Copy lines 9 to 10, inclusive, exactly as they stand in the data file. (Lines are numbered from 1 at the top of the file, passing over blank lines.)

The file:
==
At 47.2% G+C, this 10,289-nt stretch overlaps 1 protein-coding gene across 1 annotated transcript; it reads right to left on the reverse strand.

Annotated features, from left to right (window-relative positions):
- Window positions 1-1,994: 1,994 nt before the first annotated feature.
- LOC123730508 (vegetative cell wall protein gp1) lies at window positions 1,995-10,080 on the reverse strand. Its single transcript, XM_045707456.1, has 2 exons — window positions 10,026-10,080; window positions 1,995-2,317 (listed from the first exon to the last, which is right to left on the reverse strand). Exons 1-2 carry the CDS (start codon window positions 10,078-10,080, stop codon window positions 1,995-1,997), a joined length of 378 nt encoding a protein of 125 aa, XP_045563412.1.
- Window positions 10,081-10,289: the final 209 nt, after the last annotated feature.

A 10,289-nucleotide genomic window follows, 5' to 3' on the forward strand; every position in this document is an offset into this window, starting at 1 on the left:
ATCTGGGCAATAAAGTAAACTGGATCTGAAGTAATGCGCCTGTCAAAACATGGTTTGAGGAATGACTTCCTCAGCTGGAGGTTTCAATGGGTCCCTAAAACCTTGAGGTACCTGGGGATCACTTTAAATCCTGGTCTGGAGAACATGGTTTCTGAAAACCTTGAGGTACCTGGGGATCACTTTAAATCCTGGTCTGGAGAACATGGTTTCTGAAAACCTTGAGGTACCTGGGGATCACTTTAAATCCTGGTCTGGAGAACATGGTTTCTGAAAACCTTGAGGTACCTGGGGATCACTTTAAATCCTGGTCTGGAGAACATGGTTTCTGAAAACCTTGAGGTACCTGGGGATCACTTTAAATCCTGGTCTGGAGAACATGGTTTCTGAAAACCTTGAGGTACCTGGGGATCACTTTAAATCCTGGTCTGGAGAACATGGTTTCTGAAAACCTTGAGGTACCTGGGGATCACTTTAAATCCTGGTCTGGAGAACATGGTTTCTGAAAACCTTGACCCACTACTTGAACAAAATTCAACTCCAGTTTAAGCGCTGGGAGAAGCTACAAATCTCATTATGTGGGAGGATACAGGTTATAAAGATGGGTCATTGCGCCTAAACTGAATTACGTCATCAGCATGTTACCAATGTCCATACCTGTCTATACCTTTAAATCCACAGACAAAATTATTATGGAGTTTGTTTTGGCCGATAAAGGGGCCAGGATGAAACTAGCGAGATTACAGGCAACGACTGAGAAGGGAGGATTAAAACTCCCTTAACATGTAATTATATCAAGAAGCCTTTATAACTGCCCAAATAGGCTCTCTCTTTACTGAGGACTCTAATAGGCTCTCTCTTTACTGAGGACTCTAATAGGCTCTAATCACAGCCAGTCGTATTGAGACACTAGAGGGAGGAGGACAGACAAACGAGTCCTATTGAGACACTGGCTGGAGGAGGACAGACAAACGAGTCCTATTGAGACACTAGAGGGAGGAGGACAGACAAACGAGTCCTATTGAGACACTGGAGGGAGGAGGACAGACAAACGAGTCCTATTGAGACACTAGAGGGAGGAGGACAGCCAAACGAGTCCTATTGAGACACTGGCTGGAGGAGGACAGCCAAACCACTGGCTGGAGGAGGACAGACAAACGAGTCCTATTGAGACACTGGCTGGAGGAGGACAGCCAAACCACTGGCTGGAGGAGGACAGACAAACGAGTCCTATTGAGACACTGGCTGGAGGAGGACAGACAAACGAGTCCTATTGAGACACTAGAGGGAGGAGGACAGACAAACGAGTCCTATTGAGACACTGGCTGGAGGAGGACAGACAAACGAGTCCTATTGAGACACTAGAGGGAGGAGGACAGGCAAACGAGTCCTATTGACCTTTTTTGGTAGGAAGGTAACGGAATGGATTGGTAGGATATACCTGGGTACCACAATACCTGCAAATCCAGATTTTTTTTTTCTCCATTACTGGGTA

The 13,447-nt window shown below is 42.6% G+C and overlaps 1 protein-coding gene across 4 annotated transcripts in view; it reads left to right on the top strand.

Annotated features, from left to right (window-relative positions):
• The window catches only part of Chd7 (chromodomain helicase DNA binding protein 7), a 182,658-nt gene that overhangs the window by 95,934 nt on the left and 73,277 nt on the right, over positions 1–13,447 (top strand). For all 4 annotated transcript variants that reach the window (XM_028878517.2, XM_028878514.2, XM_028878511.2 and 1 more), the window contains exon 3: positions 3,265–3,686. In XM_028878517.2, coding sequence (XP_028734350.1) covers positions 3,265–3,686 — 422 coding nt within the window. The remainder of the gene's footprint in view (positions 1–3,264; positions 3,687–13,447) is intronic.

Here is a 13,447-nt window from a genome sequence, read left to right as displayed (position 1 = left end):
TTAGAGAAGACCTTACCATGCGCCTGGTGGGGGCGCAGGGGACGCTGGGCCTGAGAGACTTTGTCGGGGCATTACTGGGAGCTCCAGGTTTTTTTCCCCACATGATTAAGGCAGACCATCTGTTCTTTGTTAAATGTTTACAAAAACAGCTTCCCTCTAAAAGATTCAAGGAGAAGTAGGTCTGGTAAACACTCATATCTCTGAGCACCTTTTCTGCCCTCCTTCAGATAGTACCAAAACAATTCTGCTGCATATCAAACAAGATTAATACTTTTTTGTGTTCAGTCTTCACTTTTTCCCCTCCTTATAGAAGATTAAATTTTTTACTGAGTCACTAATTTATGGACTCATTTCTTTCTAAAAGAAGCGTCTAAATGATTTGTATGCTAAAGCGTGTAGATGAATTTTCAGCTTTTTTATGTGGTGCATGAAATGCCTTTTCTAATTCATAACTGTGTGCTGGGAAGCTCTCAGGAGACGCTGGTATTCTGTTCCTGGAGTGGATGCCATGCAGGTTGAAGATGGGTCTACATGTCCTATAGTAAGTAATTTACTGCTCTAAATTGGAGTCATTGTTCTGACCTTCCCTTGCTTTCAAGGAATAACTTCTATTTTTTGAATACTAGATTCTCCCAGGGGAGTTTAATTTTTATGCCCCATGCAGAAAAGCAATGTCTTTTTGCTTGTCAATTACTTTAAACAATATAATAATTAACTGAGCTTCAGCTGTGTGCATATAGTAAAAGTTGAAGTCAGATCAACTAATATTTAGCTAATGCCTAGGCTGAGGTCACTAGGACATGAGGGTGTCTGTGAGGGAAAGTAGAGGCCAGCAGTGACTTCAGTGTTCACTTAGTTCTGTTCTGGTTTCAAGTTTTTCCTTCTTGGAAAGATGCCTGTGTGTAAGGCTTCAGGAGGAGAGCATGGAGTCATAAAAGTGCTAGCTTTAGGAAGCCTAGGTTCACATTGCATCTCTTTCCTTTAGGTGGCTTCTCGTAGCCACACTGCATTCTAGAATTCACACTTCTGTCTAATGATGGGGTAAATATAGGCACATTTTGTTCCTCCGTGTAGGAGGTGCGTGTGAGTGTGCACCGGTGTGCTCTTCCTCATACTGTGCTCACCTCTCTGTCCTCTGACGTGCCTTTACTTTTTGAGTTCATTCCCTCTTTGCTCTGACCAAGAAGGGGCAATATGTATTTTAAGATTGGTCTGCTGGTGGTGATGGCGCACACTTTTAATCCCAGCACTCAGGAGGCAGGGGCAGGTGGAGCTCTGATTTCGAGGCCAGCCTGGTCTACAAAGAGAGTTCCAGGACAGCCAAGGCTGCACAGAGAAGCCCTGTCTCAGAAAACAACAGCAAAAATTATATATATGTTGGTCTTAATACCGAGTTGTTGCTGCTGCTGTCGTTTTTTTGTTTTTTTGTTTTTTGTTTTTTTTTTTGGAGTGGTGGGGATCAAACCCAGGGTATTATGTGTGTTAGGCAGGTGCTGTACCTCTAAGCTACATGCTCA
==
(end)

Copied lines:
Annotated features, from left to right (window-relative positions):
• The window catches only part of Chd7 (chromodomain helicase DNA binding protein 7), a 182,658-nt gene that overhangs the window by 95,934 nt on the left and 73,277 nt on the right, over positions 1–13,447 (top strand). For all 4 annotated transcript variants that reach the window (XM_028878517.2, XM_028878514.2, XM_028878511.2 and 1 more), the window contains exon 3: positions 3,265–3,686. In XM_028878517.2, coding sequence (XP_028734350.1) covers positions 3,265–3,686 — 422 coding nt within the window. The remainder of the gene's footprint in view (positions 1–3,264; positions 3,687–13,447) is intronic.